If you were alive in the 80s, then you probably rocked the Walkman at some point, in some fashion before the end of the 90s. My most recent Sony Walkman was a “waterproof” CD
player that looked something like this. It lasted me through high school and into college; through snowboarding, wrestling meets, dorm rooms, and the general precocity that plagues teenagers and the tech they own. Since the death of that CD player I’ve owned one mp3 player after another and haven’t looked back. Looking back now, I realize that I left Walkman behind like a forgotten child’s toy. They were a good brand, I loved the product, and they had a huge market share… so what happened? I’m not a historian, and my profession has nothing to do with sales or marketing, but if I had to guess, I would say “the iPod happened”. Apple did an amazing job of crushing every company that tried to compete in the mp3 game for a long time.
Sony has recently release the W Series, which could optimistically be seen as a “comeback”. While I know a good bit about economics, marketing, and R&D costs, I really don’t want to get into economic forecasting about whether or not a single product could “save” a brand. Particularly considering that Walkman never officially went away, and Sony is definitely not going anywhere. What I do think is very interesting is the product itself, and how they are using Klout Perks to garner support for it.
If you are interested in the product and my assessment of it, you can read my review here. Bottom line: 2GB, water-resistant, 8hr battery life, NO CORDS, & I’ll probably use it tell the day it stops working.
For those who don’t know, Klout is a site that monitors your activity on various social media sites to gauge the level of interaction to your content, and how influential you are. There are a few sites that do this, but Klout seems to be the most prevalent. Again, first to market has something to do with it, but their Perks also have something to do with it. If you’re unfamiliar with Klout Perks, it’s a lot like it sounds (unless you are thinking of something sexual &/or illegal); they give you free stuff. The Sony Walkman W perk isn’t my first Klout perk.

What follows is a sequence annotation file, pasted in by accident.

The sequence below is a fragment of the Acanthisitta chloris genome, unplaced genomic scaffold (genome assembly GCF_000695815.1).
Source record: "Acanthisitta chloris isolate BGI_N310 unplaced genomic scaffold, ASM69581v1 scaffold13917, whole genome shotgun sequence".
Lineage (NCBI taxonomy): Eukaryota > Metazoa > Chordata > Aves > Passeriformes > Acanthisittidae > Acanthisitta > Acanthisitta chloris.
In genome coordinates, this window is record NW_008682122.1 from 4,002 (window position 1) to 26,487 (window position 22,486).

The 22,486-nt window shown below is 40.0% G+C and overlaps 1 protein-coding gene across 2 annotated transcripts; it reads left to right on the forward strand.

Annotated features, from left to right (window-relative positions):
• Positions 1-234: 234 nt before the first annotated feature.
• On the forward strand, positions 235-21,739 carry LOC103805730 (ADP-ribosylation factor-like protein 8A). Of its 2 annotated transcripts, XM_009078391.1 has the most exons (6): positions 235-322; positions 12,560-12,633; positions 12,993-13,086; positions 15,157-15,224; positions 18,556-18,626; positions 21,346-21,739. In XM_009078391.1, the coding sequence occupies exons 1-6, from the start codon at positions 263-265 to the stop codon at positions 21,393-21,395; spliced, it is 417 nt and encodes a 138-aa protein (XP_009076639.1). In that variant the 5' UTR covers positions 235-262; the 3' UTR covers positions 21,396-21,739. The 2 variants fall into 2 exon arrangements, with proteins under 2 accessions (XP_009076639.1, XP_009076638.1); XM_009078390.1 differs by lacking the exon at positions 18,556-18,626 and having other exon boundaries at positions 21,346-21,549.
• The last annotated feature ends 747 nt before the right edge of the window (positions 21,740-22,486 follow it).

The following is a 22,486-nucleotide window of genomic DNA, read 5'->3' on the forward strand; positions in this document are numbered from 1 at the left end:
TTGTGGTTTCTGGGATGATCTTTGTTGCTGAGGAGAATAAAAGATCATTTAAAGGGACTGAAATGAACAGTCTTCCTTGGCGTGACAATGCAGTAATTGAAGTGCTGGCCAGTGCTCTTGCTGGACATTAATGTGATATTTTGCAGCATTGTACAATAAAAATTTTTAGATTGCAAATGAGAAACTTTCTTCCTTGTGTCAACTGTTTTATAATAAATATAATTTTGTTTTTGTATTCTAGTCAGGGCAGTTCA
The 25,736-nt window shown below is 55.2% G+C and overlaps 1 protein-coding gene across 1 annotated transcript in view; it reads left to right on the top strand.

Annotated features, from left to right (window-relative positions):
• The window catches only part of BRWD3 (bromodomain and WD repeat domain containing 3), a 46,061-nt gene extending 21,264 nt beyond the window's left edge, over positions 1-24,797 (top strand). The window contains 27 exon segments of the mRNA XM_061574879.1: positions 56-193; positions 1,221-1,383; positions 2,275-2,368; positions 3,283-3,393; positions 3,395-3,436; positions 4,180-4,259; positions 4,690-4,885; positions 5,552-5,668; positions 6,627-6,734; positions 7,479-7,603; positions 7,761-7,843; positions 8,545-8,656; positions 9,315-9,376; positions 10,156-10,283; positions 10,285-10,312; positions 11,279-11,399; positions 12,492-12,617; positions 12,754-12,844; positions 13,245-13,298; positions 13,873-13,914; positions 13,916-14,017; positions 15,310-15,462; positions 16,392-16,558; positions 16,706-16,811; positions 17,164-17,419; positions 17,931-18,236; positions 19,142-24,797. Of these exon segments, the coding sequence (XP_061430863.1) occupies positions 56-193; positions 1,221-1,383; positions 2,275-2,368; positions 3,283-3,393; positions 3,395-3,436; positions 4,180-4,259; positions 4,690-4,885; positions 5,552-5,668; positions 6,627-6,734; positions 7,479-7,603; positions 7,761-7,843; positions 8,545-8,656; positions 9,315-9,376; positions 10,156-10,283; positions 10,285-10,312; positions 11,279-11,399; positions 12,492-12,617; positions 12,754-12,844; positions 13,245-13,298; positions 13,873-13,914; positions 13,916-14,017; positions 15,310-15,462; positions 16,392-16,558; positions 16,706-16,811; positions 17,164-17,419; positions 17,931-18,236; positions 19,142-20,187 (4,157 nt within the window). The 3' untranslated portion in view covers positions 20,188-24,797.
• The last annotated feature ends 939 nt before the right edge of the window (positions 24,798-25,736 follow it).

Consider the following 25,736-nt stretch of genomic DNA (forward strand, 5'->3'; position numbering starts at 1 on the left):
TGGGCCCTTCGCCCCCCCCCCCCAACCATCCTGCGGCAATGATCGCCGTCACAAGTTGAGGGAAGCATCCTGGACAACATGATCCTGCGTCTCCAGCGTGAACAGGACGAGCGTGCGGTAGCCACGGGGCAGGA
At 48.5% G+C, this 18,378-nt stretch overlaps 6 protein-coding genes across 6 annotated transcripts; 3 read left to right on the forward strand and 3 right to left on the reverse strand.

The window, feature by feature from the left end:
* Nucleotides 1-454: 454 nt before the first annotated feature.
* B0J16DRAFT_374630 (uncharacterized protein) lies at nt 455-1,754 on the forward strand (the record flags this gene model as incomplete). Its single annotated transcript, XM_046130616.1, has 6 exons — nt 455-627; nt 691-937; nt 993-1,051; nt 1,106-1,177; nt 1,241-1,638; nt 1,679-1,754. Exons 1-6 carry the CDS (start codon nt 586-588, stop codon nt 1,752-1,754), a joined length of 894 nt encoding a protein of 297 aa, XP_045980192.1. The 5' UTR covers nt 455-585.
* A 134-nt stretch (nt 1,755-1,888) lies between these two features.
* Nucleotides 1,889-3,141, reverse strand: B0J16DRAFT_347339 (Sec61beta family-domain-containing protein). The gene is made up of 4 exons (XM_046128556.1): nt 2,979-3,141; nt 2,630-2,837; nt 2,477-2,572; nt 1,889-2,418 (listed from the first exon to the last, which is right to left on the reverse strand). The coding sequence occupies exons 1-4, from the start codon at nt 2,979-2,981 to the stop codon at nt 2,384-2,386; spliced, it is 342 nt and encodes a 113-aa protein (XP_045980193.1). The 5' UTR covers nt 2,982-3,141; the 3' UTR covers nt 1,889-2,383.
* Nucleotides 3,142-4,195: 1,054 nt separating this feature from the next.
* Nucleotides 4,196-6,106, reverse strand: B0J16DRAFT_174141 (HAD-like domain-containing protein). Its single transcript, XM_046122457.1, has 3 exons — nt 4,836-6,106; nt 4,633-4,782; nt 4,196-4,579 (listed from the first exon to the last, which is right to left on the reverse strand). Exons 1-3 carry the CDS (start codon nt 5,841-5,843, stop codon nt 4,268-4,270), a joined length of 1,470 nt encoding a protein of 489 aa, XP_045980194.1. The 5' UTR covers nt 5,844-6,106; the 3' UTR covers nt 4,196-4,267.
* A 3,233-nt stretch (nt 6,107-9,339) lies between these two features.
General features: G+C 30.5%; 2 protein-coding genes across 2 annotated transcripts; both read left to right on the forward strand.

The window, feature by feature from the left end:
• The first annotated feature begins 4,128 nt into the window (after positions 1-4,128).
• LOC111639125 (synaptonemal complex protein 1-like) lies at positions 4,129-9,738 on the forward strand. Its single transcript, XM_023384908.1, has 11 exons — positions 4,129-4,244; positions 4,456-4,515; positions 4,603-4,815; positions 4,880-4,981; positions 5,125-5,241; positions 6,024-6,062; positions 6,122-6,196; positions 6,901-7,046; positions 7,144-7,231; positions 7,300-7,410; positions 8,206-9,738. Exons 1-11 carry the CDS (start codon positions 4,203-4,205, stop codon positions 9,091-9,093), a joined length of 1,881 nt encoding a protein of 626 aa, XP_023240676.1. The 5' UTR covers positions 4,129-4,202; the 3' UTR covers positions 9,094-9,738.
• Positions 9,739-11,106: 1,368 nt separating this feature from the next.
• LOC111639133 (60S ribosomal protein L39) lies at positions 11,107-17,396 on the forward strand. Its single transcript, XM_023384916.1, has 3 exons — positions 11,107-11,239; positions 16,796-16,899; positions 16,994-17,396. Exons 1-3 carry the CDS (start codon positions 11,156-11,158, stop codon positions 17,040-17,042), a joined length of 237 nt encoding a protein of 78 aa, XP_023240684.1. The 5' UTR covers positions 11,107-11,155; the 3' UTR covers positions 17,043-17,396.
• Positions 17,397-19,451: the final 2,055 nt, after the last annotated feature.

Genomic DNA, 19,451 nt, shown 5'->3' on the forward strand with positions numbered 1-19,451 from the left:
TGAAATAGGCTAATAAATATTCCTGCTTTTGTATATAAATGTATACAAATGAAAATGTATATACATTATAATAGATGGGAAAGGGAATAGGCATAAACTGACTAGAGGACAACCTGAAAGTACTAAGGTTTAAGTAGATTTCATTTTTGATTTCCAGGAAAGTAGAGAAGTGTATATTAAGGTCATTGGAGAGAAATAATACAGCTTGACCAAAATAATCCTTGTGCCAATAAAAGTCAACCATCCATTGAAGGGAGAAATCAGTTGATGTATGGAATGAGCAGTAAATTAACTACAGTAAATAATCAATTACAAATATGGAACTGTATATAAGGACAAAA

Though I actually really like the Packers gear, the Sony Walkman perk is on a different level than any perk I’ve received, and most that I’ve seen for a couple of reasons:
- 5,000 is a lot of freaking devices to give away. If I were a full time tech blogger I’d bother to look up what is normal, and what they most given away is… but I don’t have time for that, sorry :/
- This perk is actually a contest. Five of the 5,000 people who claimed the water-resistant Meb Keflezighi edition W series will be selected to receive the waterproof W series that hasn’t hit the market yet. “Klout will be tracking entrant’s Tweets and ReTweets of the Message on Twitter, Facebook comments, likes, and shares. Five potential winners will be determined based on the content created” (more official rules here)
Maybe this is a common thing, but it is new to me, and dances around an interesting issue with giving away free product; how to get people talking about it as much as possible without them coming across as car salesman? At first it may seem like generating copious amounts of content and berating your followers would be the way to win, but since Klout is based on influence, getting the most engagement is probably the best way to win. Sure a lot of people might not reach that conclusion, but if they were selected (hopefully) they understand how Klout works and try to generate engaging content focused around the perk and the #FitnessWalkman hashtag. The easiest way to ensure that people generate sincere content based on giveaways is to not ask anything in return, but that doesn’t always ensure that said content will be engaging, or happen at all.
For the record I’ve received a Google chromebook from a TechCrunch giveaway, and GE occasionally gives gifts to their followers who contribute to the community. Neither of which asked that I generate content, but it’d be rude not to say thank you